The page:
Use this URL to cite or link to this record in EThOS: https://ethos.bl.uk/OrderDetails.do?uin=uk.bl.ethos.740508
Title: Performance of direct power controlled grid-connected voltage source converters
Author: Mulolani, Francis
ISNI:       0000 0004 7227 1264
Awarding Body: Newcastle University
Current Institution: University of Newcastle upon Tyne
Date of Award: 2017
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Abstract:
In this thesis the performance of direct power controlled grid-connected voltage source converters (VSCs) is investigated. Of particular interest is the stability of the controller with the third-order LCL filter employed as the grid filter, effect of grid impedance variations and grid voltage distortion, and current limitation during voltage dips. The control scheme implemented is virtual-flux direct power control with space vector modulation (VF-DPC-SVM). By mathematical modelling and stability analysis, it is found that the closed-loop power control system is stable for all values of proportional gain when the current sensors are on the inverter side of the LCL filter. The inverter current together with the estimated grid virtual-flux is used to estimate the active power and the reactive power. The difference between the estimated reactive power and the reactive power on the grid side is compensated for, using a new reactive power error compensation scheme based on the estimated capacitor current. The control system is found to be robust to changes in grid inductance, and remains stable for a range of grid inductance values, and controller proportional gain. It is demonstrated in simulation and experimentally that the total harmonic distortion (THD) of the current injected by the VSC is less than the limit of 5 %, set by standards, for all different values of grid inductance and proportional gain. This is true even in the presence of significant grid voltage distortion. To control the VSC during voltage dips without damaging the semiconductor devices, a new current limiting algorithm is proposed and implemented. The positive-sequence component of the virtual-flux is used for synchronization and power estimation to achieve balanced, undistorted currents during unsymmetrical voltage dips. Experimental results show that the current achieved during unsymmetrical voltage dips is balanced and has a THD of less than 3 %.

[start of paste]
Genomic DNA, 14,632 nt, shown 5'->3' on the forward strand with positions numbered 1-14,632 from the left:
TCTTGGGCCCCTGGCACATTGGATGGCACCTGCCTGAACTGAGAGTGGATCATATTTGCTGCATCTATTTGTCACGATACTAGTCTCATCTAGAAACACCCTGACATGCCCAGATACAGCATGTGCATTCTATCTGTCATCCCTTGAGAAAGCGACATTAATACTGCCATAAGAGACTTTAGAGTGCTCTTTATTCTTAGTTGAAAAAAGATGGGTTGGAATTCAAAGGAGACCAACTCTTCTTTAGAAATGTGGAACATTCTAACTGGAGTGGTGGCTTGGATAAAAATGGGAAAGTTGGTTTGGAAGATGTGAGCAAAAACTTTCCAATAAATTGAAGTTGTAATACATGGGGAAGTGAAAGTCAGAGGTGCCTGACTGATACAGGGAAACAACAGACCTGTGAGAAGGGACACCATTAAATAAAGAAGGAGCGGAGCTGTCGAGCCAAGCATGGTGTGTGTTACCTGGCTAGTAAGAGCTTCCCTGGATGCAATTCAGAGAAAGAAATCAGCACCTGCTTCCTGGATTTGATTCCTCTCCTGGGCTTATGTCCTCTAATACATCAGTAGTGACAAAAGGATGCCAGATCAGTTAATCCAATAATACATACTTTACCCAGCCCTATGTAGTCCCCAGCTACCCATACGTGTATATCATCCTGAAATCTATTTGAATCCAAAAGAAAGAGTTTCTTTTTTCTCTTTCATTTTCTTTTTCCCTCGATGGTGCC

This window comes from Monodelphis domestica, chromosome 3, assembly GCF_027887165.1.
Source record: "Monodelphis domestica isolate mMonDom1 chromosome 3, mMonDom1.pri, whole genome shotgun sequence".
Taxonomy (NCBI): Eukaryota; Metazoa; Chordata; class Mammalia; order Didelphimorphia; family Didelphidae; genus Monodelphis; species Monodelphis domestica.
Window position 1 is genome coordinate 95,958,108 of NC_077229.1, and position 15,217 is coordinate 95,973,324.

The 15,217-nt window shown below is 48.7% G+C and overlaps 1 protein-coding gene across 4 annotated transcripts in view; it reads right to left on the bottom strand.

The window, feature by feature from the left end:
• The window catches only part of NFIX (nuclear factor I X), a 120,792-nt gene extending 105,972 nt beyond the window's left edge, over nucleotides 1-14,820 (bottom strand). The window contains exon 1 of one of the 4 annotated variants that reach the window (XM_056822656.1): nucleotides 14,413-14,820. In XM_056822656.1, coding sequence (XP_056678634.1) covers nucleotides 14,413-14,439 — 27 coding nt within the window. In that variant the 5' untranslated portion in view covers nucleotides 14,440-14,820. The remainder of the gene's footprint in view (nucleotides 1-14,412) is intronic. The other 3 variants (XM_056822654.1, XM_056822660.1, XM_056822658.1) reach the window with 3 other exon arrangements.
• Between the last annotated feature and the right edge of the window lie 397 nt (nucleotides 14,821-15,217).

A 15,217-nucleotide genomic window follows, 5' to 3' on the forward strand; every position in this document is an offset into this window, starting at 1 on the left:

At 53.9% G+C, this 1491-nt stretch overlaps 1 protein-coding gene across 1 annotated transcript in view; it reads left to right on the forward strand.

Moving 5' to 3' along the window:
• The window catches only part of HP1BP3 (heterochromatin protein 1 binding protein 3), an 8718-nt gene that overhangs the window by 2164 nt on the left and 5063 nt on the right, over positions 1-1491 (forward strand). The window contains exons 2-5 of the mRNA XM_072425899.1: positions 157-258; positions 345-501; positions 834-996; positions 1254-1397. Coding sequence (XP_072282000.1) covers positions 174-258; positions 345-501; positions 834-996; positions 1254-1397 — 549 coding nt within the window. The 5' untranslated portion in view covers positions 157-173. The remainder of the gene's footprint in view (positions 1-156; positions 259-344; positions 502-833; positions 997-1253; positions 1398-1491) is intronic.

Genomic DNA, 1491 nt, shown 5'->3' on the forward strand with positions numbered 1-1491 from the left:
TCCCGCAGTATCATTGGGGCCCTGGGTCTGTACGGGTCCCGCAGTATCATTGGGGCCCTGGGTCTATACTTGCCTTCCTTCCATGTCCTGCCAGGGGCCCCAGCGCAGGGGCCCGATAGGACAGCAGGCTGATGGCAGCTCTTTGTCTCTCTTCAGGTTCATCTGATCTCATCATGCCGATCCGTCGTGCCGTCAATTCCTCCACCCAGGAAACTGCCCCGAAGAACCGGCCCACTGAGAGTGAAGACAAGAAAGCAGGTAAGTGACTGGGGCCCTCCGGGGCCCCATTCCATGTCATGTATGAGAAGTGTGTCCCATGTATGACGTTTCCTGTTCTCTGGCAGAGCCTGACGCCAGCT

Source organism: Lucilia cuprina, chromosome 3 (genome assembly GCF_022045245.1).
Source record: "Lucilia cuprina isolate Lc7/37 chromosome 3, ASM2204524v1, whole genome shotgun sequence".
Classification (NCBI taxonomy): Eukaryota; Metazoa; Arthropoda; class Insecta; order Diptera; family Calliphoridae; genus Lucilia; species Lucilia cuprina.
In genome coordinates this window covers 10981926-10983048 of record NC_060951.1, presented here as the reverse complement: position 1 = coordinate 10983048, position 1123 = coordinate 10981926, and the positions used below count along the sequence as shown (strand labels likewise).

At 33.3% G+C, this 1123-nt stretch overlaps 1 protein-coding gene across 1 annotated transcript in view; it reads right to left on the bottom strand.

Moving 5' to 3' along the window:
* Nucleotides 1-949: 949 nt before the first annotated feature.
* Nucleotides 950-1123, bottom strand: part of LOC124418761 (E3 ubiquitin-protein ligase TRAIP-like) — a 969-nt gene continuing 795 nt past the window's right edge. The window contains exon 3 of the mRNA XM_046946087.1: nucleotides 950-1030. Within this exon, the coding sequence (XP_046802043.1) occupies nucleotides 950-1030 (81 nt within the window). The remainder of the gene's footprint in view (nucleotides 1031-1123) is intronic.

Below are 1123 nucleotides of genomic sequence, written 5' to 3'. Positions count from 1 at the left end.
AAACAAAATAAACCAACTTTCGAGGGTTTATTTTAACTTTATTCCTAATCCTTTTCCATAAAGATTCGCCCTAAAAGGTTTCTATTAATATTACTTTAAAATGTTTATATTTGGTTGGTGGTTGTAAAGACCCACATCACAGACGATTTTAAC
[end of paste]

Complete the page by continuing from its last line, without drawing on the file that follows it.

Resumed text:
Supervisor: Not available Sponsor: Commonwealth Scholarship and Fellowship Plan, Copperbelt University
Qualification Name: Thesis (Ph.D.) Qualification Level: Doctoral
EThOS ID: uk.bl.ethos.740508  DOI: Not available
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